Antonino Ferro, MD, member of the SPI, APsaA, and IPA

I find that the approach taken by Michael and Batya Shoshani to destructive narcissism and perversion to be original, both in the sense of drawing on ideas from their birthplace, and in the sense of doing something new with them. They describe clearly the ways they understand and go about the psychoanalytic treatment of patients suffering from illness grounded in these qualities of the psyche–soma, which I find to be of great value. The span of their knowledge of literature and philosophy is used not to demonstrate how much they know, but to demonstrate how much there is to learn as we weave different aspects of the humanities into an intimate conversation with our analytic thinking and practice.
Thomas H. Ogden, MD, author, of Reclaiming Unlived Life: Experiences in Psychoanalysis and Creative Readings: Essays on Seminal Analytic Works

In 1953, Anna Freud was involved in a discussion on “the widening scope of psychoanalysis”. She questioned if psychoanalysts should struggle with technical problems which arise during the treatment of a person who is severely disturbed. She stated that it would be a better use of time for psychoanalysts to treat six young people with mild neurosis rather than one severely disturbed person. Many individuals with severely disturbed psychic organisation have continued and will continue to seek psychoanalytic treatment. This book is an in-depth theoretical as well as clinical study of patients who exhibit a narcissistic–perverse psychic organisation, as well as psychotic patients, all of whom are very difficult to reach. Such individuals’ exclusion from parental intimacy during their developmental years, intensification of their destructive narcissism, their impaired superegos and ego-ideals, their failure in capacity to think, mourn and love, their exhibiting pathological envy, their utilising deception, their “ontological insecurity”, their other common experiences and characteristics and therapeutic responses to them are brilliantly examined and illustrated with clinical examples. The book ends illustrating how perverse narcissistic processes represented in films, literature and philosophical thoughts, expand our theory and praxis. I consider this volume a valuable textbook that psychoanalysts and psychotherapists should keep on their bookshelves.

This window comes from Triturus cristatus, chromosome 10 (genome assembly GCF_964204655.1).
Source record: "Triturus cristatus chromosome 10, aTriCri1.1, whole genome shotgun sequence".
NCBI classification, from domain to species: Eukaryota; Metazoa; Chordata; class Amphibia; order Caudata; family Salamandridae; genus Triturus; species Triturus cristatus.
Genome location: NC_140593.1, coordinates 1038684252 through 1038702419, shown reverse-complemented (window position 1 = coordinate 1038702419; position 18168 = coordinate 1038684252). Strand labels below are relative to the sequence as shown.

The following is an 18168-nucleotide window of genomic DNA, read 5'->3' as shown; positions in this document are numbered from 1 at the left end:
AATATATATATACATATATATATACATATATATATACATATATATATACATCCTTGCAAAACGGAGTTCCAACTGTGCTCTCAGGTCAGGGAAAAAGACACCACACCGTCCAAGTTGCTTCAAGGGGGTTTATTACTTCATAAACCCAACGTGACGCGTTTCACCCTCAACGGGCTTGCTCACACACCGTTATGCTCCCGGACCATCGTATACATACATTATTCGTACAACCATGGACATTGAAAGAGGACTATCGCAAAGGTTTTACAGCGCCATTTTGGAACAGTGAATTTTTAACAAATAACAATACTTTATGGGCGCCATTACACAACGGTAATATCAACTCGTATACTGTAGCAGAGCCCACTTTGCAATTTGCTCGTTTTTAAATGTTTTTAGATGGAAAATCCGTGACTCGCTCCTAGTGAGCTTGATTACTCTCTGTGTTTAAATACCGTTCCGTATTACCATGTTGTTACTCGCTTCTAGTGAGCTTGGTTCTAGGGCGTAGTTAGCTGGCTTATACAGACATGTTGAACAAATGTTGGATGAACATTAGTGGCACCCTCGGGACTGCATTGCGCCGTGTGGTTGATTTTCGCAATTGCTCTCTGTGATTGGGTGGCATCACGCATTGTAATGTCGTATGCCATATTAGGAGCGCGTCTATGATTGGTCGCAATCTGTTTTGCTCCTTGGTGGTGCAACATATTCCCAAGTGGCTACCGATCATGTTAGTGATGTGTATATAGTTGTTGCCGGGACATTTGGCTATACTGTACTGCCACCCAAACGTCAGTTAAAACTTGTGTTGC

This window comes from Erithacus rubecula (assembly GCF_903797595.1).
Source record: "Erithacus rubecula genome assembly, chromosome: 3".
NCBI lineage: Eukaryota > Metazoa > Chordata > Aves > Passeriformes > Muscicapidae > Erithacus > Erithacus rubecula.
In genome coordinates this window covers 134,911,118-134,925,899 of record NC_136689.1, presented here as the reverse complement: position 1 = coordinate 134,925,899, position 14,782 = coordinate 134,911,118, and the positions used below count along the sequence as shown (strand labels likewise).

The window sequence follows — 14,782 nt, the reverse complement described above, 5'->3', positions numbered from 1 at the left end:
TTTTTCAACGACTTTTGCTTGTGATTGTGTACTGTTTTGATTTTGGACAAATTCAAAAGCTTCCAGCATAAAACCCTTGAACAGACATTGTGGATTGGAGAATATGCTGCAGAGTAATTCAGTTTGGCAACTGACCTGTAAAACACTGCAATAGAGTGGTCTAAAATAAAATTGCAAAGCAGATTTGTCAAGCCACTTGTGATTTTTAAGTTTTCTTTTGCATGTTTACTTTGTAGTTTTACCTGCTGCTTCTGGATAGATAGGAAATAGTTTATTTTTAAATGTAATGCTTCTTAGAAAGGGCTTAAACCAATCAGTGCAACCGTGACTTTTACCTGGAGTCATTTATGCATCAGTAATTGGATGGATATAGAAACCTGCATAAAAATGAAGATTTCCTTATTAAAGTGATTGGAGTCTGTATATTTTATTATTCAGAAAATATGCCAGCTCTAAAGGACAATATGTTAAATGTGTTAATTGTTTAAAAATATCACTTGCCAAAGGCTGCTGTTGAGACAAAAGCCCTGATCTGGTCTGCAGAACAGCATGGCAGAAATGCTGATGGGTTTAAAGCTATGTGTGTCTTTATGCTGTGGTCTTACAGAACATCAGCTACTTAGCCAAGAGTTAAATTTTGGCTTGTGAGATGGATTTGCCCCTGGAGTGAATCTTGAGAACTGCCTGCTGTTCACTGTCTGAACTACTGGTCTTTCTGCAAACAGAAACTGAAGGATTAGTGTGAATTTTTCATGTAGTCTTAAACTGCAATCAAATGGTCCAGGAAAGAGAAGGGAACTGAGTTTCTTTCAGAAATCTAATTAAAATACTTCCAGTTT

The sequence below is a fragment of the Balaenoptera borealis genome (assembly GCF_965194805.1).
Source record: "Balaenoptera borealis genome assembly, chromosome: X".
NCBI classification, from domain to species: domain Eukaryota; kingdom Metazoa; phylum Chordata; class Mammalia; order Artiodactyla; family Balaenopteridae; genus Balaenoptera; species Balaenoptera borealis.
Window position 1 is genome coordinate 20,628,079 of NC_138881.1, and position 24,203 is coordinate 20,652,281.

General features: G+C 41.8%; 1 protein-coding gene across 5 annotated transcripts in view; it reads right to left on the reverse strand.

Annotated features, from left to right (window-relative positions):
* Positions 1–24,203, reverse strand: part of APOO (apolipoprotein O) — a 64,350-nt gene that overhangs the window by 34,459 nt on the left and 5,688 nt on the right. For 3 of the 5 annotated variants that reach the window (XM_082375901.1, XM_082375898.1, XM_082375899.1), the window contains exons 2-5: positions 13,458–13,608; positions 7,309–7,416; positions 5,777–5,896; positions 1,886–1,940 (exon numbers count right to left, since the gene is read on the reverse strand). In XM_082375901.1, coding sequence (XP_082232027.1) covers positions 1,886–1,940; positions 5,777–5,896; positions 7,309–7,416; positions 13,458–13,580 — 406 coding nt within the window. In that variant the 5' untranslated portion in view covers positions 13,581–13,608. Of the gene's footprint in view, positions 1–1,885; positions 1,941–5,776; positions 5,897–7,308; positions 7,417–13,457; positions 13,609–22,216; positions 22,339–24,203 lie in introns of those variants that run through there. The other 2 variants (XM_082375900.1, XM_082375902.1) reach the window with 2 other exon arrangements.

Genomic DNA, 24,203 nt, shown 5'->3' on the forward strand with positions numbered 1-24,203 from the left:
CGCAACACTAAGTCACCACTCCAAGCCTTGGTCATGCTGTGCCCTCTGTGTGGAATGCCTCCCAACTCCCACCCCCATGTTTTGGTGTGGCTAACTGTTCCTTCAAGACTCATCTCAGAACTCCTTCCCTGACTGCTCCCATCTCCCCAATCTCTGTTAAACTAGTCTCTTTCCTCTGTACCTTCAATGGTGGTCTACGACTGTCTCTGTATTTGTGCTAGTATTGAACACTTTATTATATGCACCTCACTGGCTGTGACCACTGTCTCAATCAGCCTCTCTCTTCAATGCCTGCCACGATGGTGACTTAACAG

Vamık D. Volkan, professor emeritus of psychiatry, president emeritus of International Dialogue Initiative, and author of Large-Group Psychology

This volume breaks new ground on conceptualisations of pathological narcissism and its various species of perversion. With rare, rich case illustrations, the authors expose the many supple layers of primitive psychic organisation and tensions among ethics of responsibility in working authentically with profoundly disturbed patients. With our areas of agreement and areas of disagreement regarding Heidegger’s thinking, I find the Shoshani’s work to be both a challenge and an ally in the journey of understanding Heidegger’s ontology and integrating ideas from it into Freudian psychoanalysis. They bravely point the way towards a renewal in existential psychoanalysis that is sophisticated and long overdue.
Professor Jon Mills, PsyD, PhD, ABPP, postgraduate programs in psychoanalysis and psychotherapy, Adelphi University

The book explains and illustrates the importance of multidisciplinary spirit to psychoanalysis by showing how it expands the capability to deal with the dynamic nature of the human psyche; the associations from Borges and the conceptualisations from Heidegger are illuminating. It is undoubtedly a vital shacking to the dogmatic slumber of conservative psychoanalysis which closes itself behind scholastic walls.
Shai Frugel, professor of philosophy, dean of the humanistic and social sciences faculty, Kibbutzim College